Hosing Down the 8 Negative Perceptions of Older Firefighters in the Workplace – Part Two

Older Firefighter

Areas Where Older Firefighters Feel the Heat at Work

Recent research highlights some of the common challenges experienced by older firefighters that can impact upon their careers. Many of these issues may not be readily apparent but the workplace may be able to better support their staff in simple and cost-effective ways. It is common for an older workforce to have multiple caring responsibilities including, but not limited to, their own children or grandchildren, and supporting sick or elderly parents or a partner. Limits to retirement planning and poorly planned finances can tie an older workforce member to the workplace. Fewer workplace resources with growing job demands often contributes to organisational stress, and many older staff can feel dismissed or overlooked by younger colleagues. Finally, older staff often have a plethora of skills and organisational knowledge that is frequently underutilised. Workforce planning, job design (or redesign), informed managers and HR staff can all be instrumental in supporting an older workforce and value-adding to an organisation.

Unprepared for Retirement

Many workers found they were underprepared financially (and psychologically) to retire, and for some there was an avoidance of the type of forward planning required. Having insufficient funds to retire often placed additional stress on employees who felt “trapped” to stay at work to meet this financial burden. Staff well-being employees may have a role to play in supporting their workforce with retirement planning earlier in their careers.

Older man caring for his wifePoor fit between job demands and job resources

Common job demands for public safety workers include the physical demands and complexity of the role, and consideration of the hazards associated with the work. Job resources comprise the tools, equipment, technology, training and supports needed to successfully perform the duties of a role. Limits on funds may be a significant source of resource reduction, but so to the ingenuity of managers. For example, minor adjustments to job roles may help older workers complete their work duties more efficiently, such as “buddy systems” when learning new technology.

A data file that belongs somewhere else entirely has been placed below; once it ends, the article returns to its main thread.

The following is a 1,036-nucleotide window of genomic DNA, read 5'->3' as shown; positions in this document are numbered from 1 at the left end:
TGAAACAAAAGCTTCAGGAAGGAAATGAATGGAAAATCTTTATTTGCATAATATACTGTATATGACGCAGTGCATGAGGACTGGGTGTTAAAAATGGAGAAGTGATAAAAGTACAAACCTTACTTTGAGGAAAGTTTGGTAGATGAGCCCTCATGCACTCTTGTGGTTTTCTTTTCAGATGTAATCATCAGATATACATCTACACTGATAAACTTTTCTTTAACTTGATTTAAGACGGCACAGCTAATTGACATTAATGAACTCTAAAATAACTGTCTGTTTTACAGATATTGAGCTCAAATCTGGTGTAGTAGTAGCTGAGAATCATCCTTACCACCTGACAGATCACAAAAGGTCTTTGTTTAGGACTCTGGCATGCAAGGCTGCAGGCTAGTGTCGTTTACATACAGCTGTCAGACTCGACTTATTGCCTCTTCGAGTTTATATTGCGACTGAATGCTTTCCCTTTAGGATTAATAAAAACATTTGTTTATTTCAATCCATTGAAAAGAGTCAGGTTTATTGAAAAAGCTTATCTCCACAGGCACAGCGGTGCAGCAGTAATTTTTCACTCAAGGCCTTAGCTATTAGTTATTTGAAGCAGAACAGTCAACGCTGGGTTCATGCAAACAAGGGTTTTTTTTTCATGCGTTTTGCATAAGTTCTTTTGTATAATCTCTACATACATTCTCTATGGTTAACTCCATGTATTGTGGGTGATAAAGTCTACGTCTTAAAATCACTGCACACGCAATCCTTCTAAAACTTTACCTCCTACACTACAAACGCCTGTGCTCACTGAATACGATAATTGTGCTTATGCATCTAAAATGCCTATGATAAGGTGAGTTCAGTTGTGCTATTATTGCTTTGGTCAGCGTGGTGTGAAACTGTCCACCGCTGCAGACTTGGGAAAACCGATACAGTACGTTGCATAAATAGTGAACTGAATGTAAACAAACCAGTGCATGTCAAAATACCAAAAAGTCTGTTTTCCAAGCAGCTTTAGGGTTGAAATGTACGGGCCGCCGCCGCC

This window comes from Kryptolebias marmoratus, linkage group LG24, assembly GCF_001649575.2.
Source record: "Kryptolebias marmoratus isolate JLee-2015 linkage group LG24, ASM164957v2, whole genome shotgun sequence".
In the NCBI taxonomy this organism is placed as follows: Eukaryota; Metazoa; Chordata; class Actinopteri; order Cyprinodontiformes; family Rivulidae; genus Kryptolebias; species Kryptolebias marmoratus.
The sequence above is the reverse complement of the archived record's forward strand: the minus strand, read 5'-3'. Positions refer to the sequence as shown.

Underutilisation of skills

The wealth of experience and many years of training that older workers have was often overlooked by managerial staff, wasting valuable resources.

Feeling dismissed and overlooked

The feeling of being dismissed or overlooked by younger staff over an extended period can be demoralising and add pressure on older staff to “prove” they are as fit and effective as their younger counterparts.

How do we do better?

With this information at hand, how can our workplaces better support older public safety workers?

Anita Pickerden offers some reassuring, cost effective and pragmatic advice for workplaces to give back to their public safety staff. She recommends that “the most straightforward way to eliminate the risks of burnout, fatigue and cognitive weariness is to reassess and improve job design and job resources in order to reduce job demands to a manageable level. To design or redesign the job in order to improve the job resources at a time of economic constraint may seem to be a daunting task, but good job resources such as improved internal communications; supportive managers, supervisors and team members; support from HR for managers when taking difficult decisions are not impossible to achieve, nor are they an expensive option, and yet they could create significant improvements”.

So, what could you doing better support your older workforce?

Learn how can you best support this valuable and often under-utilised resource in your workplace. Feel free to reach out, we would welcome hearing from you through hello@unearth.com.au

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